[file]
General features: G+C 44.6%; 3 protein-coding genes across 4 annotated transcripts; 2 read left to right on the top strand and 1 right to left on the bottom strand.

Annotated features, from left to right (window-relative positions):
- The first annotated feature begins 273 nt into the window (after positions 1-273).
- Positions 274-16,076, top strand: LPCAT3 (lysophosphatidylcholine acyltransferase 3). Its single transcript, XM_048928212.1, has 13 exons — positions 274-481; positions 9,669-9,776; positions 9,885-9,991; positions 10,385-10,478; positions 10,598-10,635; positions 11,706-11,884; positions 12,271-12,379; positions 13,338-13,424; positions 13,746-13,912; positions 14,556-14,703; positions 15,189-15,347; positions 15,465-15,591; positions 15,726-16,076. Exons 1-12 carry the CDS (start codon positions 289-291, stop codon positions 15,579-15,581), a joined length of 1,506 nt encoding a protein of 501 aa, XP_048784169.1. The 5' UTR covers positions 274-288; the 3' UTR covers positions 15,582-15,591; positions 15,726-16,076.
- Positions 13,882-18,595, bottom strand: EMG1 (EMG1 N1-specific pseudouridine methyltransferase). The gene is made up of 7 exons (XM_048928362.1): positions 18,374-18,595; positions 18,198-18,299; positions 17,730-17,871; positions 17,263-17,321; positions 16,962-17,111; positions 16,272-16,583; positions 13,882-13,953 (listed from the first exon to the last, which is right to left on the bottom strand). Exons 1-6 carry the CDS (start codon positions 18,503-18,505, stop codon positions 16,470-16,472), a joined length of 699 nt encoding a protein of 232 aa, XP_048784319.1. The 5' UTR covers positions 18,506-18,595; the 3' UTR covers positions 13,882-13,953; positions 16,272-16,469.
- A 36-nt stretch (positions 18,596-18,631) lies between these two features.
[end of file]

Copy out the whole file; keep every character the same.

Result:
General features: G+C 44.6%; 3 protein-coding genes across 4 annotated transcripts; 2 read left to right on the top strand and 1 right to left on the bottom strand.

Annotated features, from left to right (window-relative positions):
- The first annotated feature begins 273 nt into the window (after positions 1-273).
- Positions 274-16,076, top strand: LPCAT3 (lysophosphatidylcholine acyltransferase 3). Its single transcript, XM_048928212.1, has 13 exons — positions 274-481; positions 9,669-9,776; positions 9,885-9,991; positions 10,385-10,478; positions 10,598-10,635; positions 11,706-11,884; positions 12,271-12,379; positions 13,338-13,424; positions 13,746-13,912; positions 14,556-14,703; positions 15,189-15,347; positions 15,465-15,591; positions 15,726-16,076. Exons 1-12 carry the CDS (start codon positions 289-291, stop codon positions 15,579-15,581), a joined length of 1,506 nt encoding a protein of 501 aa, XP_048784169.1. The 5' UTR covers positions 274-288; the 3' UTR covers positions 15,582-15,591; positions 15,726-16,076.
- Positions 13,882-18,595, bottom strand: EMG1 (EMG1 N1-specific pseudouridine methyltransferase). The gene is made up of 7 exons (XM_048928362.1): positions 18,374-18,595; positions 18,198-18,299; positions 17,730-17,871; positions 17,263-17,321; positions 16,962-17,111; positions 16,272-16,583; positions 13,882-13,953 (listed from the first exon to the last, which is right to left on the bottom strand). Exons 1-6 carry the CDS (start codon positions 18,503-18,505, stop codon positions 16,470-16,472), a joined length of 699 nt encoding a protein of 232 aa, XP_048784319.1. The 5' UTR covers positions 18,506-18,595; the 3' UTR covers positions 13,882-13,953; positions 16,272-16,469.
- A 36-nt stretch (positions 18,596-18,631) lies between these two features.